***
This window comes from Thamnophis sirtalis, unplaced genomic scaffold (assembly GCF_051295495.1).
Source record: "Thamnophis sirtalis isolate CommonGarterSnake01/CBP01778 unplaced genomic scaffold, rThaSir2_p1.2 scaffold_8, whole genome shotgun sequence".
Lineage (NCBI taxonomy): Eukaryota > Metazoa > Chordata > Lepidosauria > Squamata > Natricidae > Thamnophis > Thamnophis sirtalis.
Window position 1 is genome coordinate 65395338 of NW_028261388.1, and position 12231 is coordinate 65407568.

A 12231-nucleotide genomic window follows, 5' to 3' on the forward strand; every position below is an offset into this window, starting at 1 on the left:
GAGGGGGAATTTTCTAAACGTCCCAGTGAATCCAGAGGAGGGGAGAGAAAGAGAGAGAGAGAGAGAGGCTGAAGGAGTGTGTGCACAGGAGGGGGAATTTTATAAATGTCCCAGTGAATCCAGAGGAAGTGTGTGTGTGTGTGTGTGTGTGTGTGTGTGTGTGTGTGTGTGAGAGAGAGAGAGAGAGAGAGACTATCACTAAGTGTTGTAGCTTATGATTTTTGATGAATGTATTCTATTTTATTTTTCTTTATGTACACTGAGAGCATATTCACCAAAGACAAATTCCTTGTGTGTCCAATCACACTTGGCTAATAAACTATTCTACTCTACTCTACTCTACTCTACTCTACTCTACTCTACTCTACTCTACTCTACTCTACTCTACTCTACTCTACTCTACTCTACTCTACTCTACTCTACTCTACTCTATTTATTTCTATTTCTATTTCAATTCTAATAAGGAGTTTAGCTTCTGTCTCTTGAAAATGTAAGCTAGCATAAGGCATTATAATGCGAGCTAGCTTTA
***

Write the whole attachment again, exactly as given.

This window comes from Thamnophis sirtalis, unplaced genomic scaffold (assembly GCF_051295495.1).
Source record: "Thamnophis sirtalis isolate CommonGarterSnake01/CBP01778 unplaced genomic scaffold, rThaSir2_p1.2 scaffold_8, whole genome shotgun sequence".
Lineage (NCBI taxonomy): Eukaryota > Metazoa > Chordata > Lepidosauria > Squamata > Natricidae > Thamnophis > Thamnophis sirtalis.
Window position 1 is genome coordinate 65395338 of NW_028261388.1, and position 12231 is coordinate 65407568.

A 12231-nucleotide genomic window follows, 5' to 3' on the forward strand; every position below is an offset into this window, starting at 1 on the left:
GAGGGGGAATTTTCTAAACGTCCCAGTGAATCCAGAGGAGGGGAGAGAAAGAGAGAGAGAGAGAGAGGCTGAAGGAGTGTGTGCACAGGAGGGGGAATTTTATAAATGTCCCAGTGAATCCAGAGGAAGTGTGTGTGTGTGTGTGTGTGTGTGTGTGTGTGTGTGTGTGTGAGAGAGAGAGAGAGAGAGAGACTATCACTAAGTGTTGTAGCTTATGATTTTTGATGAATGTATTCTATTTTATTTTTCTTTATGTACACTGAGAGCATATTCACCAAAGACAAATTCCTTGTGTGTCCAATCACACTTGGCTAATAAACTATTCTACTCTACTCTACTCTACTCTACTCTACTCTACTCTACTCTACTCTACTCTACTCTACTCTACTCTACTCTACTCTACTCTACTCTACTCTACTCTACTCTACTCTATTTATTTCTATTTCTATTTCAATTCTAATAAGGAGTTTAGCTTCTGTCTCTTGAAAATGTAAGCTAGCATAAGGCATTATAATGCGAGCTAGCTTTA